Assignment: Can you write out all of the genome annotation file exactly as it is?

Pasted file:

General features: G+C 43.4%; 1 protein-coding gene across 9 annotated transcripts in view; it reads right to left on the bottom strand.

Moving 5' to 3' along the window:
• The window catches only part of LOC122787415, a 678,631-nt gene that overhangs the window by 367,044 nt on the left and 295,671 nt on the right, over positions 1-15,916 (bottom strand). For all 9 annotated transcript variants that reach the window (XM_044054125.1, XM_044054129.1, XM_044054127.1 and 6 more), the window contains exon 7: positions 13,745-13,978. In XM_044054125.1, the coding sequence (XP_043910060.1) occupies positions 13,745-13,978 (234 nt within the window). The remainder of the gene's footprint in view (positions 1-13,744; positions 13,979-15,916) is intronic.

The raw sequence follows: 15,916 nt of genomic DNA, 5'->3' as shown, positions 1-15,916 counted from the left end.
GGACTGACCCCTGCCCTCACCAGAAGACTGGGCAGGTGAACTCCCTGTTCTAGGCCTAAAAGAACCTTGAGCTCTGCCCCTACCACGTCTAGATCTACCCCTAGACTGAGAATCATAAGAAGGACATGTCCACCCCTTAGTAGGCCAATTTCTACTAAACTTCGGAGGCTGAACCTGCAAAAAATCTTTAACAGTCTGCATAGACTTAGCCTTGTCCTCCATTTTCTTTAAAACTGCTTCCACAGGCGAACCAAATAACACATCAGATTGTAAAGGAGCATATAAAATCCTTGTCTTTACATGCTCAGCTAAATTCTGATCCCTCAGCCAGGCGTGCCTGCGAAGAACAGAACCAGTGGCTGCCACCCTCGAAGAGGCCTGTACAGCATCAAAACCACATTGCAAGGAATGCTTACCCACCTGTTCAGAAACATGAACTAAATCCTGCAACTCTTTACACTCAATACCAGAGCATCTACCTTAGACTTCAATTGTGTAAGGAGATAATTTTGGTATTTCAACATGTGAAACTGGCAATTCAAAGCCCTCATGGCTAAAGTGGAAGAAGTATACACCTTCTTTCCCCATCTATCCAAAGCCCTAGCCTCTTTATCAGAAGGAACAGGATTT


General features: G+C 43.4%; 1 protein-coding gene across 9 annotated transcripts in view; it reads right to left on the bottom strand.

Moving 5' to 3' along the window:
• The window catches only part of LOC122787415, a 678,631-nt gene that overhangs the window by 367,044 nt on the left and 295,671 nt on the right, over positions 1-15,916 (bottom strand). For all 9 annotated transcript variants that reach the window (XM_044054125.1, XM_044054129.1, XM_044054127.1 and 6 more), the window contains exon 7: positions 13,745-13,978. In XM_044054125.1, the coding sequence (XP_043910060.1) occupies positions 13,745-13,978 (234 nt within the window). The remainder of the gene's footprint in view (positions 1-13,744; positions 13,979-15,916) is intronic.

The raw sequence follows: 15,916 nt of genomic DNA, 5'->3' as shown, positions 1-15,916 counted from the left end.
GGACTGACCCCTGCCCTCACCAGAAGACTGGGCAGGTGAACTCCCTGTTCTAGGCCTAAAAGAACCTTGAGCTCTGCCCCTACCACGTCTAGATCTACCCCTAGACTGAGAATCATAAGAAGGACATGTCCACCCCTTAGTAGGCCAATTTCTACTAAACTTCGGAGGCTGAACCTGCAAAAAATCTTTAACAGTCTGCATAGACTTAGCCTTGTCCTCCATTTTCTTTAAAACTGCTTCCACAGGCGAACCAAATAACACATCAGATTGTAAAGGAGCATATAAAATCCTTGTCTTTACATGCTCAGCTAAATTCTGATCCCTCAGCCAGGCGTGCCTGCGAAGAACAGAACCAGTGGCTGCCACCCTCGAAGAGGCCTGTACAGCATCAAAACCACATTGCAAGGAATGCTTACCCACCTGTTCAGAAACATGAACTAAATCCTGCAACTCTTTACACTCAATACCAGAGCATCTACCTTAGACTTCAATTGTGTAAGGAGATAATTTTGGTATTTCAACATGTGAAACTGGCAATTCAAAGCCCTCATGGCTAAAGTGGAAGAAGTATACACCTTCTTTCCCCATCTATCCAAAGCCCTAGCCTCTTTATCAGAAGGAACAGGATTT